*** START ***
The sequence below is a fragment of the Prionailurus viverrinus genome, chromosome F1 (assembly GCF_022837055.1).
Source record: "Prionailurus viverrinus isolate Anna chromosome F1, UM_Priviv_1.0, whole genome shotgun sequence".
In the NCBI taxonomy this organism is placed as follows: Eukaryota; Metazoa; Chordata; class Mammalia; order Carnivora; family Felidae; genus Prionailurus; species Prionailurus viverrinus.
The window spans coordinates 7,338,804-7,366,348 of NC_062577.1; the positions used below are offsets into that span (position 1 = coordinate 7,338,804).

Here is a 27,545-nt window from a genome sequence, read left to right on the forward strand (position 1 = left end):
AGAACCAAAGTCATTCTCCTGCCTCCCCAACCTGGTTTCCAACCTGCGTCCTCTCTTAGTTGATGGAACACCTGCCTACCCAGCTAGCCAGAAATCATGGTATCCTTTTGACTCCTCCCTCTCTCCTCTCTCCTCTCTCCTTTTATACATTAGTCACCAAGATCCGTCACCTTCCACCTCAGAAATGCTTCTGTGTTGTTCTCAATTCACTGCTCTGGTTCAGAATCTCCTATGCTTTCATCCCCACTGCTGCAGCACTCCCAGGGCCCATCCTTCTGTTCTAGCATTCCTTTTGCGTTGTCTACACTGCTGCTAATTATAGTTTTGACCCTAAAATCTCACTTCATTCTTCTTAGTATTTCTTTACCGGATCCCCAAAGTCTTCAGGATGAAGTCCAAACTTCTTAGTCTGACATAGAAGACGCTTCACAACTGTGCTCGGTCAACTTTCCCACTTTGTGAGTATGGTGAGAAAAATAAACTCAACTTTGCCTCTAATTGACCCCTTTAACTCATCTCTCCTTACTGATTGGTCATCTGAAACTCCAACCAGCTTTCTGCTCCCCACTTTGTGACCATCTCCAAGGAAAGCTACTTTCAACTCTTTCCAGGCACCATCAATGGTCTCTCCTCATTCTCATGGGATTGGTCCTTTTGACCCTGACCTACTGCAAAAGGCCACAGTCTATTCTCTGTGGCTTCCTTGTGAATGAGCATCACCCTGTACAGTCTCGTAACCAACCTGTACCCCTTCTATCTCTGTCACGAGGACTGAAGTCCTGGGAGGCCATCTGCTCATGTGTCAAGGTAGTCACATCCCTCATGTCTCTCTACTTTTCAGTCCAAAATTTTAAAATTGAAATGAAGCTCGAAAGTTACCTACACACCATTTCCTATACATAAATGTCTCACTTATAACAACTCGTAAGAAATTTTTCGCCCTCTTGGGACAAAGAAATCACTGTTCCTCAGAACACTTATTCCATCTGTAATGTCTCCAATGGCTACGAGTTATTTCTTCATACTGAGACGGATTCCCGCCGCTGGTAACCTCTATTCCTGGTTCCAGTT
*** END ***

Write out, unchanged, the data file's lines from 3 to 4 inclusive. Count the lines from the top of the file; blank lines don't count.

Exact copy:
In the NCBI taxonomy this organism is placed as follows: Eukaryota; Metazoa; Chordata; class Mammalia; order Carnivora; family Felidae; genus Prionailurus; species Prionailurus viverrinus.
The window spans coordinates 7,338,804-7,366,348 of NC_062577.1; the positions used below are offsets into that span (position 1 = coordinate 7,338,804).